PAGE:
Are you bored by the prospect of working at a desk all day? Are you looking for an exciting hands-on career? As a welder, your skills will be in demand in a wide variety of industries. The average pay for welders is $44,519 a year, but you can earn more with specialty skills.
The Job Description of a Welder
Welders use tools to fuse metal pieces to repair something that is broken or fabricate something new. They follow blueprints or diagrams to arrange the metal pieces, such as car parts, pipes, or electronic components.
Training to Become a Welder
Several vocational institutes offer welder training courses. These courses may take anywhere from six months to a year, depending on the intensity of the classes. The classes will include the study of metals, hands-on training, and best safety practices.
Another great option, sans the classroom experience, is an apprenticeship. These are paid jobs that skill them while they learn. All of this training is hands-on and, since they are working, they often get a bigger picture of the business processes in its entirety. Apprenticeships, while more hands-on, do typically take longer to finish — usually a couple of years.
Either option is an excellent way to pursue this career, but neither will get you to the finish line completely. No matter which training route you choose, you will still need to become certified to be hirable.
How Much Do Welders Make?
Careers in the U. S:
The average annual compensation for a welder was $39,700, as of July 2019. This wage can be higher, depending on your organization. It’s also essential to note that many welders receive paid commission for the number of jobs or pieces they complete in addition to their regular income.
How much do welders generally make per hour?
Welding, like other trade work, pays adequately. The average hourly wage in the US for welders is $20.00 per hour, although you can earn in excess or much less than that depending on several indicators(1).
The going rate for welders depends on what firm you work for, your specific skill set and qualifications, and your geographical location.
Careers in Europe:
An early career Welder with 1-5 years of experience earns(Hourly Pay) an average total compensation (includes tips, bonuses, and overtime pay) of €14.10 (Germany).A mid-career Welder with 5-10 years of experience earns an average total compensation of €14.66. An experienced Welder with 10-20 years of experience makes an average total compensation of €32.00.
Careers in Asia:
An early career Welder with 1-5years of experience earns(Hourly Pay) an average total compensation (includes tips, bonus, and overtime pay) of S$17.35. A mid-career Welder with 5-10 years of experience earns an average total compensation of S$24.00. An experienced Welder with 10-20 years of experience earns an average total compensation of S$20.00.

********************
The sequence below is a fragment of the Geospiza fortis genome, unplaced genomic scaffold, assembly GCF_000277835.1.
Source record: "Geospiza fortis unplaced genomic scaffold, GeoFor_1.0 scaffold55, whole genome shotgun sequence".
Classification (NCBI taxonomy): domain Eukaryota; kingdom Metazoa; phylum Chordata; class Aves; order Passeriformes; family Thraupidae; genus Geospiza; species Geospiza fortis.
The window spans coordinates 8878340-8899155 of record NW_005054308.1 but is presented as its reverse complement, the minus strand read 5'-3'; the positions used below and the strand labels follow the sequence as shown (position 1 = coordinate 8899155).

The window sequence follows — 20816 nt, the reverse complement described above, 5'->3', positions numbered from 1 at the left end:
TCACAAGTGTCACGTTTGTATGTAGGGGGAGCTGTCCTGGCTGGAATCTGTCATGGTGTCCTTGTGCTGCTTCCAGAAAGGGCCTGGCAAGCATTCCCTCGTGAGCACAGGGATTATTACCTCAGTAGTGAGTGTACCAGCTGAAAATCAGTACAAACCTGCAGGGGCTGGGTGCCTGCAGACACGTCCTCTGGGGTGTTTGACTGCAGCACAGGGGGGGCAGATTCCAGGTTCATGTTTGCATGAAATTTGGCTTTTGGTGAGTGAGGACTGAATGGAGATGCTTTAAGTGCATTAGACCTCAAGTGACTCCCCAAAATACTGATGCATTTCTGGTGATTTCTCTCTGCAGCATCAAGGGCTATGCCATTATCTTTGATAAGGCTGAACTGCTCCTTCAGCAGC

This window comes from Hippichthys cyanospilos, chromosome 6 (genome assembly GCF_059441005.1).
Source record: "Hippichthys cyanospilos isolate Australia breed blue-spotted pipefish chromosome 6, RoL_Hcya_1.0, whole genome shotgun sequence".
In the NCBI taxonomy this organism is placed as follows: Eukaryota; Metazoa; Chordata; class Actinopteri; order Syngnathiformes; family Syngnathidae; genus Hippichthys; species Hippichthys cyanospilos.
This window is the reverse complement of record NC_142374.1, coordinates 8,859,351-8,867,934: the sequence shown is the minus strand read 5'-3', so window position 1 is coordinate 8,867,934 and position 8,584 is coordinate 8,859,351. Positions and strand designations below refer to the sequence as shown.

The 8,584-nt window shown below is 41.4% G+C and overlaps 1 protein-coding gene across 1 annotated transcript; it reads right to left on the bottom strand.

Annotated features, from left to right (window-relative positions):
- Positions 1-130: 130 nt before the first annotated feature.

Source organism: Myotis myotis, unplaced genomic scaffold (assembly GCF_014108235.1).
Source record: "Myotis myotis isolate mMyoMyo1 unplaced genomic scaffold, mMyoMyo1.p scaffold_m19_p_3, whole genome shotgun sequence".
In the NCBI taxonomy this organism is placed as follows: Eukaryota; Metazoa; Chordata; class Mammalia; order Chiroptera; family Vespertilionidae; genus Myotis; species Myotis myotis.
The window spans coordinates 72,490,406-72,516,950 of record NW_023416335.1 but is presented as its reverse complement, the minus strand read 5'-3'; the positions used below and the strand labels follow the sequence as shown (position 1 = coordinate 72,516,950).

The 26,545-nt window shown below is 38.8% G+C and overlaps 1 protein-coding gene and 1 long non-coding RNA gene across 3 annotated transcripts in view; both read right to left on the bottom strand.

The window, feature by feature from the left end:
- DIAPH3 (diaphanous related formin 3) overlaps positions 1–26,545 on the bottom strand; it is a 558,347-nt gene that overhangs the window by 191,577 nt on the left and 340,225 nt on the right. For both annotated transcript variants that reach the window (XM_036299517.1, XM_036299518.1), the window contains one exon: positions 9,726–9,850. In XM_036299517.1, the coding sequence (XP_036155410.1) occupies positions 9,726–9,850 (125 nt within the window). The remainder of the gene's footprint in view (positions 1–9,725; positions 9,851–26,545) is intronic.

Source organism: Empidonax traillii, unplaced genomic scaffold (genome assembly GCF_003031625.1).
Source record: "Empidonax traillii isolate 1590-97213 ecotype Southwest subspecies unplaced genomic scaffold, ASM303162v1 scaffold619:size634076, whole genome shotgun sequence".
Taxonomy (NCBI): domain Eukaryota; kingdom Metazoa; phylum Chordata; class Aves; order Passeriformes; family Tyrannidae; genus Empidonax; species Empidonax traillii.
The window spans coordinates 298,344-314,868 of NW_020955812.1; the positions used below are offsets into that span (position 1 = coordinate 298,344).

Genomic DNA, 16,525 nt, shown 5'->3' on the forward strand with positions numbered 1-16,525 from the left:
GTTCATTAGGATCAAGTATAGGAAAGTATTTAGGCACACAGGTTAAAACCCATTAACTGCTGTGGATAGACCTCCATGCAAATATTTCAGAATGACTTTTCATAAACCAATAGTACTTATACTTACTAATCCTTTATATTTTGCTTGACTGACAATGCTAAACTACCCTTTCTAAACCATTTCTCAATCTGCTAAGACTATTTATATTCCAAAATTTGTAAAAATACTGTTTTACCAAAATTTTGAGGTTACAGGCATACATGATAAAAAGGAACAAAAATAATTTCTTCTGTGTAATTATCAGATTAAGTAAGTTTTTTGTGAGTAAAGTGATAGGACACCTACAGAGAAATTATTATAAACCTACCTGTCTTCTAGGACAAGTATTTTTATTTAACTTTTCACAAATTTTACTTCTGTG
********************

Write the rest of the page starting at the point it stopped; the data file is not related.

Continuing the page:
The Job Outlook for Welder Positions
If you are thinking of welding as a career, it is likely to be a safe bet. The BLS reports that welding jobs are projected to grow over the next few years. It attributes this growth to the nation’s aging infrastructure (i.e., highways, bridges, and housing) that will need the experience of welders to be repaired, rebuilt, or maintained. Also, there is a massive shortage of skilled trade workers to fill positions in the manufacturing sector. This industry sector, in specific, relies heavily on welders who help them craft their goods.
[ Read: How to Become a Welder? ]
What Is the Career Outcome for a Welder?
If they aspire to climb the ladder as a welder, there is plenty of room to climb if they are willing to learn. There are several advancement opportunities in this domain that can help them grow their paychecks and skills.
Typically, welders become certified in another welding specialty, such as a Combo Welder or Tig Welder. These specialized paths can mean higher pay and job security since they are the next step in knowledge and welding school. They can also go the route of instructor or teacher and certify future welders.
If they are courageous — or just looking for something out of the box — they can be trained on extremely specialized welding, like military-support welding or underwater welding. These jobs pay exceptionally well, some in the $100,000 range and excess, but — as you’ve probably guessed — these positions are often risky.
No matter which route they take, it is clear there is a lot of opportunity for welders.